While the world explodes over Donald Trump’s statements (and revised statements) from Helsinki, Australia must decide what its role is in relation to the US. After Bernard Keane’s analysis yesterday, readers offer their thoughts.
Tom Mehigan writes: Morally, Australia should have abandoned the American alliance as long ago as the Korean and other wars conducted by America in its attempts to push into Asia using the communist bogey as its cover. Crimes against humanity were carried out on an unbelievable and ruthless scale.
Yet, Australia with its fear of abandonment in this region, has closed its eyes to these atrocities and has clung even to this president whose every word is suspect. I see little chance of this changing, earning us the dubious title of the of the ever obedient lap dog. Our neighbour across the ditch has shown more strength of character.
Ralph Brading writes: The Worm and yesterday’s US and world reaction to the Helsinki press conference look and read like a case of life following art. It was essentially a re-read of the 1959 book The Manchurian Candidate and a re-run of the 1962 movie of the same name.
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Serge Galitsky writes: Your remarks about Trump are almost a parody of the mainstream conventional wisdom pumped through Western media. No need to read it all, it’s much of a muchness. But I suggest you step back, draw breath and consider: if we assume all that is said against Russia is true… does it follow that Trump should not talk to him?
The conduct of foreign policy is premised on securing the best outcome in an imperfect world. It is of vital importance to all inhabitants of the world that the two countries with the capacity to extinguish life on this planet, speak to one another and seek to reduce frictions that could lead to hostility.
The conventional wisdom of the “liberal” media vilifies Putin. Because Trump does not wholeheartedly join in the vilification, they turn on him. What we are witnessing is a pretty massive tantrum by disappointed Hillary partisans clothed in the specious language of “intelligence” and “security”. The real security concern should be for our common physical security from gung-ho militarism or error or miscalculation that results in conflict. This is why I applaud the summit meeting and hope that it leads to reduced tension between Russia and the US.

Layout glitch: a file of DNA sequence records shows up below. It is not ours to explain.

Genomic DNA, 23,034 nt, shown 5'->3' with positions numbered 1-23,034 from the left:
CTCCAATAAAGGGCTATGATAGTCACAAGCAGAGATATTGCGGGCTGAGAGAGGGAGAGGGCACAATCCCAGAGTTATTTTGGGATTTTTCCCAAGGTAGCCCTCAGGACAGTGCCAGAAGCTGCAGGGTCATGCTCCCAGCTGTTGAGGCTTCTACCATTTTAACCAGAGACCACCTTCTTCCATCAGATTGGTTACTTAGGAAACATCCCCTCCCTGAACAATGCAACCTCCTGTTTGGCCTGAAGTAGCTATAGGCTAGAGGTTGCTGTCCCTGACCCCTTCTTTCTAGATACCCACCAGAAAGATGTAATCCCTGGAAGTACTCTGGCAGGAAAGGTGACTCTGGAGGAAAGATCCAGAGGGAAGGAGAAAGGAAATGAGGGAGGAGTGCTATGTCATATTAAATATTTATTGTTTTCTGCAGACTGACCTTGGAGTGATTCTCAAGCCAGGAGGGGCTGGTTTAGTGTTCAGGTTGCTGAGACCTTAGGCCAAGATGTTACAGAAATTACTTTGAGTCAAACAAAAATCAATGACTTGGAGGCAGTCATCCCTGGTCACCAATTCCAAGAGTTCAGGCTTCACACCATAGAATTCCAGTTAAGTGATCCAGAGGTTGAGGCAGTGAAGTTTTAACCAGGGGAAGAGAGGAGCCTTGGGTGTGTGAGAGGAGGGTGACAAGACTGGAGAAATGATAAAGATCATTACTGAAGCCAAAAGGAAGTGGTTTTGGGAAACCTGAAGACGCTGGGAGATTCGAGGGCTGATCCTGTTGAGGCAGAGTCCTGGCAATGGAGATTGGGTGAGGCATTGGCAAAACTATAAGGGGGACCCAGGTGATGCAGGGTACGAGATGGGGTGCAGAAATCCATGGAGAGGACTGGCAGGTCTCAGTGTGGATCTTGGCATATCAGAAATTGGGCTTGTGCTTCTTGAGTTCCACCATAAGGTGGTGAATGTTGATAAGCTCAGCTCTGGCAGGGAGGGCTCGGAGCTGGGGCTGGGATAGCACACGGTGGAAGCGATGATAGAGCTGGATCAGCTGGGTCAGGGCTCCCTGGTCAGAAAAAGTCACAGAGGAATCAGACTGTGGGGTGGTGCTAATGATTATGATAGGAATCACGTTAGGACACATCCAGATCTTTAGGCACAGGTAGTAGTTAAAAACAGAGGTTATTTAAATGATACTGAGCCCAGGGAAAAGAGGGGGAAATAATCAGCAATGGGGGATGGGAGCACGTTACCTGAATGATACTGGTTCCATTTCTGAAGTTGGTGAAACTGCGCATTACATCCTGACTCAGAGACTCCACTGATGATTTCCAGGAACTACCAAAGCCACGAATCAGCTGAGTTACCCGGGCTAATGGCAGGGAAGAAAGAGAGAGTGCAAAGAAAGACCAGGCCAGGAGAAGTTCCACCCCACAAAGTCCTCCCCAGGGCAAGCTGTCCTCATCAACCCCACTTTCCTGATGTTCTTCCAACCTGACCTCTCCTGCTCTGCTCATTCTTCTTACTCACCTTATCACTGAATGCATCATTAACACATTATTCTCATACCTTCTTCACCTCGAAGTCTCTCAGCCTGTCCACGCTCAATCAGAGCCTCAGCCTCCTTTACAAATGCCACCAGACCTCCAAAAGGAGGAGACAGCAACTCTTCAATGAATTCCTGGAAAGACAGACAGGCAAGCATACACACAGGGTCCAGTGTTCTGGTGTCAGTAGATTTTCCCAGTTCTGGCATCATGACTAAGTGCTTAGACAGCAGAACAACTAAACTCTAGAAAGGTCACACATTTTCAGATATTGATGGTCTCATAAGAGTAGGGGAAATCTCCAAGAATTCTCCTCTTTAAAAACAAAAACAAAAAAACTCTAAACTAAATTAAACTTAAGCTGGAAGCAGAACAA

Alex Anderson, a Mayo resident, writes: Simon Holmes à Court has reason to ask what Georgina Downer’s opinion on climate change is, but I fear we’ll have to wait for a statement. The easy answer is to consult the current IPA opinion pieces. Her ABC performance on recent editions of The Drum clearly indicated that she only regurgitates what is on the IPA hymn sheet, and demonstrates an inability to dialogue with other panel members. Should she be elected I fear she will be but a passive occupier of a dynastic patch of parliamentary leather.
Alice Kelly writes: Yes her behaviour is poor form as a public office candidate. She should be prepared to represent the over 60% of the population who think we should do more to mitigate climate change, and should allow all questions to be answered by herself.
But I’d like to know why the MSM, broadly, does not ask questions about climate and itself tends to avoid it. The government has turned climate into a long -winded divisive conversation about power generation affordability and reliability.
We don’t have a climate policy and there are serious climate issues Australia will find unmanageable in the future, which we should understand better now. The media should stop avoiding what should be a serious conversation now, and call to account those politicians who are inept, instead of sniping at the more obviously wrong headed candidates.
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